Using carbon-neutral biogas to power treatment process helps UK utility hit sustainability goals
Yorkshire Water’s £72 million Knostrop Energy & Recycling Facility turns wastewater into energy, generating sufficient electricity to power 7,600 homes. The project, according to local member of parliament Hilary Benn, “is helping to create a lower carbon future in the Lower Aire Valley.”
The project to create the facility, which saves the client £1.6 million a year in operating costs by meeting 55 percent of the site’s energy needs, was delivered on time and to budget.
This level of execution certainty demonstrates clearly the benefits of using a delivery partner with the ability to add value at multiple points during the asset’s lifecycle.
Early engagement reaps benefits
Black & Veatch’s involvement began early, with a feasibility study to review sludge treatment technologies and identify the best location for the new facility. Mesophilic anaerobic digestion, a proven digestion technology able to generate renewable energy using carbon-neutral biogas, was deemed most suitable.
With technology and location agreed, Black & Veatch helped progress the project by developing an outline design, and undertaking site investigations. The latter work allowed the team to identify and mitigate risks early in the project. For example disused mine workings and contaminated ground were avoided by revising the site layout.
Other preliminary support included an Environmental Impact Assessment to assist the utility’s planning department, in consultation with Leeds City Council planners, in understanding the project’s visual impact.
Designed with efficient operation in mind
Following a mini competition, and negotiated tender, Yorkshire Water awarded Black & Veatch the contract to design and build the Knostrop Energy & Recycling Facility. With client and delivery partner having already collaborated on earlier phases of the project’s lifecycle relationships and trust had been established, and there was already a clear understanding of the utility’s goals for the project, extending beyond construction and into the asset’s operation and maintenance.
QR coded tags were attached to equipment allowing maintenance teams to scan the tag and download asset data to hand-held devices displaying maintenance details. This planned maintenance regime greatly improves the asset’s resilience.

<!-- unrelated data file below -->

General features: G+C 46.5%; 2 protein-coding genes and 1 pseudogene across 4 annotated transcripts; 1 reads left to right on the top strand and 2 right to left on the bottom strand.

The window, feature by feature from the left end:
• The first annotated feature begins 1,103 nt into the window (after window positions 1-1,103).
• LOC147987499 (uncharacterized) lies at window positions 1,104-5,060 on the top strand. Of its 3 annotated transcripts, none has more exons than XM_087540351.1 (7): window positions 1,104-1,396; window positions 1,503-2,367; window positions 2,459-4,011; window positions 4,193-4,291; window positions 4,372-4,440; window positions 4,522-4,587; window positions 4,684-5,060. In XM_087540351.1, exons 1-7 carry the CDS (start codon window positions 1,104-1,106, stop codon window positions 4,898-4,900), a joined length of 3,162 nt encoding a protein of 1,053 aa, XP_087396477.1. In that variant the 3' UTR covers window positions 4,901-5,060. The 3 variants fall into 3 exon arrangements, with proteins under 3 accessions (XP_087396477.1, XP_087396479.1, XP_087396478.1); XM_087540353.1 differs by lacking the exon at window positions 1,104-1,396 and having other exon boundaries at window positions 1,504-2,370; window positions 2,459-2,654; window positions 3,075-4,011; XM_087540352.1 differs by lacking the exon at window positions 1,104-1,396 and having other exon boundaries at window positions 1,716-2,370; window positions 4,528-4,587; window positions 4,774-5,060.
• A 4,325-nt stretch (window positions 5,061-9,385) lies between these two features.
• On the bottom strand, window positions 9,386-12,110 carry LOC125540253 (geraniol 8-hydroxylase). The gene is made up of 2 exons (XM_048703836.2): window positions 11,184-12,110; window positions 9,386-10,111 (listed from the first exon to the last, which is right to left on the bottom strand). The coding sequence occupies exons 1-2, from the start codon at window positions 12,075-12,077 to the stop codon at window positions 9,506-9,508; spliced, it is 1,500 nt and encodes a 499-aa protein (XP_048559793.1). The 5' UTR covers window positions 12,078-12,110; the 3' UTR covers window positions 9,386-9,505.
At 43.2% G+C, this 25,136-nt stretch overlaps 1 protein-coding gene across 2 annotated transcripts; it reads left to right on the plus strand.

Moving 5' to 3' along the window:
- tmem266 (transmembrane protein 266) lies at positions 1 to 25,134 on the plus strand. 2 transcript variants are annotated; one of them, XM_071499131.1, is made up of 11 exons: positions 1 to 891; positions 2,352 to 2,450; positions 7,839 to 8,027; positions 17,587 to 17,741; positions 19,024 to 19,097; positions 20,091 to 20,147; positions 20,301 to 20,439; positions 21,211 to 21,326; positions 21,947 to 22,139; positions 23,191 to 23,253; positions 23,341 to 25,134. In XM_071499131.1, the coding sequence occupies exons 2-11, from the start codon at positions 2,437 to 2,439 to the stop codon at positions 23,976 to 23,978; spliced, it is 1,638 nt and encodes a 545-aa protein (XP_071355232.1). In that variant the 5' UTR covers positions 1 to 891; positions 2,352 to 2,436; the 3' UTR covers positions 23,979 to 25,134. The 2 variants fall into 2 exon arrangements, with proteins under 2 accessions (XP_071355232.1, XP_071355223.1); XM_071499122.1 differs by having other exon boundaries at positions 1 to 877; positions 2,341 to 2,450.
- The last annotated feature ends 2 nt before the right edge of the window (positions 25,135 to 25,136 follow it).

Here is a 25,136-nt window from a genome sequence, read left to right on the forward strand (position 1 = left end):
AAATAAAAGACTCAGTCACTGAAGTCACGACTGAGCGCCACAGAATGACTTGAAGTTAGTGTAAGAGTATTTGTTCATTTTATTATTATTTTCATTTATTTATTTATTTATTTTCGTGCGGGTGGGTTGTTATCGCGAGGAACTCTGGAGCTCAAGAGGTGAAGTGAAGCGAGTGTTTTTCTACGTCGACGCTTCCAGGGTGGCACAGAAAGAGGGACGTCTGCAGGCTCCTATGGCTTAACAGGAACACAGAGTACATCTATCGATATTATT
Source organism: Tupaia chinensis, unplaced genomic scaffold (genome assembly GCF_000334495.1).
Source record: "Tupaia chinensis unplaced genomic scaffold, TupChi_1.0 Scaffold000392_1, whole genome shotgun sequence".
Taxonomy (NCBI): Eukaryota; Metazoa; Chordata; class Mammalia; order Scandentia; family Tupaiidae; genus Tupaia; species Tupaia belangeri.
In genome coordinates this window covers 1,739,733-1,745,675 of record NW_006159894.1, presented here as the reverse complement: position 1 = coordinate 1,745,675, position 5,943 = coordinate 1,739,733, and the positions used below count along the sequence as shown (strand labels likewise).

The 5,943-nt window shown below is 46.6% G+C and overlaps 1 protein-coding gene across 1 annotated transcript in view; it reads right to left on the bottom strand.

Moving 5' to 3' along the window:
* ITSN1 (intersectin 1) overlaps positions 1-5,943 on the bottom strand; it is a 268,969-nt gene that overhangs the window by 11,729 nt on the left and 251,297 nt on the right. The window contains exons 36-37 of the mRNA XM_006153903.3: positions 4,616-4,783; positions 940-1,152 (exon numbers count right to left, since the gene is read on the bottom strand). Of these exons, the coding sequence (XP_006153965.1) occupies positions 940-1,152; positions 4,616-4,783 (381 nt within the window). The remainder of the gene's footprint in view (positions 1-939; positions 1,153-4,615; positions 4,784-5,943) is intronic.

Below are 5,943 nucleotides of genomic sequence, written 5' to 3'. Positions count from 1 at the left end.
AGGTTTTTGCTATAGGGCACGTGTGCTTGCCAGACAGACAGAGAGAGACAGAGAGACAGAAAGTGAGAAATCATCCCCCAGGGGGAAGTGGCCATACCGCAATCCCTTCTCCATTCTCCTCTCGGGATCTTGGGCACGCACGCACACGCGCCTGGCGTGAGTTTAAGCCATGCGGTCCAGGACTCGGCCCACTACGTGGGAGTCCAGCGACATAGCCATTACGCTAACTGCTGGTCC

Ensuring efficiencies in construction
Black & Veatch was also able to add value during the construction and procurement phase. The company negotiated a number of single-source subcontracts for civil engineering, tanks and electrical suppliers during the tender. Collaborative working with these key supply chain partners allowed procurement time and cost on the project to be reduced. Several subcontracts were placed with local companies providing economic and social value to the area.
Offsite manufacture was used for chemical dosing equipment, access metalwork and the combined heat and power units. This improved construction productivity, quality and allowed for manufacture in a controlled environment. The boiler house was subcontracted as one package for all the MEICA equipment eliminating the need to manage construction interfaces.
The scope for the tank packages included the construction of the bases eliminating an interface, which along with specialist formwork allowed successive productivity improvements on the four digesters.
The project’s embedded carbon footprint was reduced by recycling 120,000 cubic metres of filter media as bedding material rather than being disposed of in landfill.
According to Mark Baker, Head of Asset Solutions for Yorkshire Water, “Black & Veatch have worked collaboratively with our Asset Management business unit to deliver a flag ship project. Knostrop significantly contributes towards our Performance Commitment for energy generation and carbon reduction.”